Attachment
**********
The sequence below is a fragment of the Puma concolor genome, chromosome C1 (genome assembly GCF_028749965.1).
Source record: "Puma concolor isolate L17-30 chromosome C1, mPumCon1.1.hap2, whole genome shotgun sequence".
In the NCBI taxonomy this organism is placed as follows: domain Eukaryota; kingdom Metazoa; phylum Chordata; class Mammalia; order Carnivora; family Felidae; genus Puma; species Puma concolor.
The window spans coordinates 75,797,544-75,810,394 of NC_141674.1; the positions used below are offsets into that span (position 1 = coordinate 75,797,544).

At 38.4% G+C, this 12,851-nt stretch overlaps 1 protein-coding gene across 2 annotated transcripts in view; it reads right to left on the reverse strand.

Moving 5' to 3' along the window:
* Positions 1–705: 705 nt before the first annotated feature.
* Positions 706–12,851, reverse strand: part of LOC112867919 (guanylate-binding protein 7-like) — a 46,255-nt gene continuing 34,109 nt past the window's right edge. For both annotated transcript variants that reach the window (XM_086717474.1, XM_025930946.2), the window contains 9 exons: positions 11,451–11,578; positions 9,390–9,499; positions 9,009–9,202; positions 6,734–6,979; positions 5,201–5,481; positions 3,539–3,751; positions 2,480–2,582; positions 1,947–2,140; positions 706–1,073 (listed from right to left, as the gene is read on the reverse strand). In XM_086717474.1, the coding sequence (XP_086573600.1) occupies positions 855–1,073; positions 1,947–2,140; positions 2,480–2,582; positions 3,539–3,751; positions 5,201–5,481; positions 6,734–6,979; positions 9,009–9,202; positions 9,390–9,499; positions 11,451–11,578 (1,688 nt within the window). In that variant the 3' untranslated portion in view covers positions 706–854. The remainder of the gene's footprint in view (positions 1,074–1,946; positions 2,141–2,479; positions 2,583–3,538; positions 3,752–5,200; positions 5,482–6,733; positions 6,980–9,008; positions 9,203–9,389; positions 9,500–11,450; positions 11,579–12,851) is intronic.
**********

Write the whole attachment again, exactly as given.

The sequence below is a fragment of the Puma concolor genome, chromosome C1 (genome assembly GCF_028749965.1).
Source record: "Puma concolor isolate L17-30 chromosome C1, mPumCon1.1.hap2, whole genome shotgun sequence".
In the NCBI taxonomy this organism is placed as follows: domain Eukaryota; kingdom Metazoa; phylum Chordata; class Mammalia; order Carnivora; family Felidae; genus Puma; species Puma concolor.
The window spans coordinates 75,797,544-75,810,394 of NC_141674.1; the positions used below are offsets into that span (position 1 = coordinate 75,797,544).

At 38.4% G+C, this 12,851-nt stretch overlaps 1 protein-coding gene across 2 annotated transcripts in view; it reads right to left on the reverse strand.

Moving 5' to 3' along the window:
* Positions 1–705: 705 nt before the first annotated feature.
* Positions 706–12,851, reverse strand: part of LOC112867919 (guanylate-binding protein 7-like) — a 46,255-nt gene continuing 34,109 nt past the window's right edge. For both annotated transcript variants that reach the window (XM_086717474.1, XM_025930946.2), the window contains 9 exons: positions 11,451–11,578; positions 9,390–9,499; positions 9,009–9,202; positions 6,734–6,979; positions 5,201–5,481; positions 3,539–3,751; positions 2,480–2,582; positions 1,947–2,140; positions 706–1,073 (listed from right to left, as the gene is read on the reverse strand). In XM_086717474.1, the coding sequence (XP_086573600.1) occupies positions 855–1,073; positions 1,947–2,140; positions 2,480–2,582; positions 3,539–3,751; positions 5,201–5,481; positions 6,734–6,979; positions 9,009–9,202; positions 9,390–9,499; positions 11,451–11,578 (1,688 nt within the window). In that variant the 3' untranslated portion in view covers positions 706–854. The remainder of the gene's footprint in view (positions 1,074–1,946; positions 2,141–2,479; positions 2,583–3,538; positions 3,752–5,200; positions 5,482–6,733; positions 6,980–9,008; positions 9,203–9,389; positions 9,500–11,450; positions 11,579–12,851) is intronic.